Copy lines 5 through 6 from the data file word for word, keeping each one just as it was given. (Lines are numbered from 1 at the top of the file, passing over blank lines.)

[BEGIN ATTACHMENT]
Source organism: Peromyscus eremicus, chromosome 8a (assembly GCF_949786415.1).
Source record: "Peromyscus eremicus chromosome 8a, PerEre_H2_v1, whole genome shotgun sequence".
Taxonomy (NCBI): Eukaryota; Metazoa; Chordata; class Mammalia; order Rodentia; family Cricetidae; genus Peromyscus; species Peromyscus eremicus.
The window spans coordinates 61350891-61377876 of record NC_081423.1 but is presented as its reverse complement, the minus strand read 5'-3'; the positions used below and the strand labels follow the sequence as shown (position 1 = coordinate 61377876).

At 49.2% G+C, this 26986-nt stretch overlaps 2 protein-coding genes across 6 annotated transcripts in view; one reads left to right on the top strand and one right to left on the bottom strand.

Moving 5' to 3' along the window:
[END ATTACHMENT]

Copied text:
At 49.2% G+C, this 26986-nt stretch overlaps 2 protein-coding genes across 6 annotated transcripts in view; one reads left to right on the top strand and one right to left on the bottom strand.

Moving 5' to 3' along the window: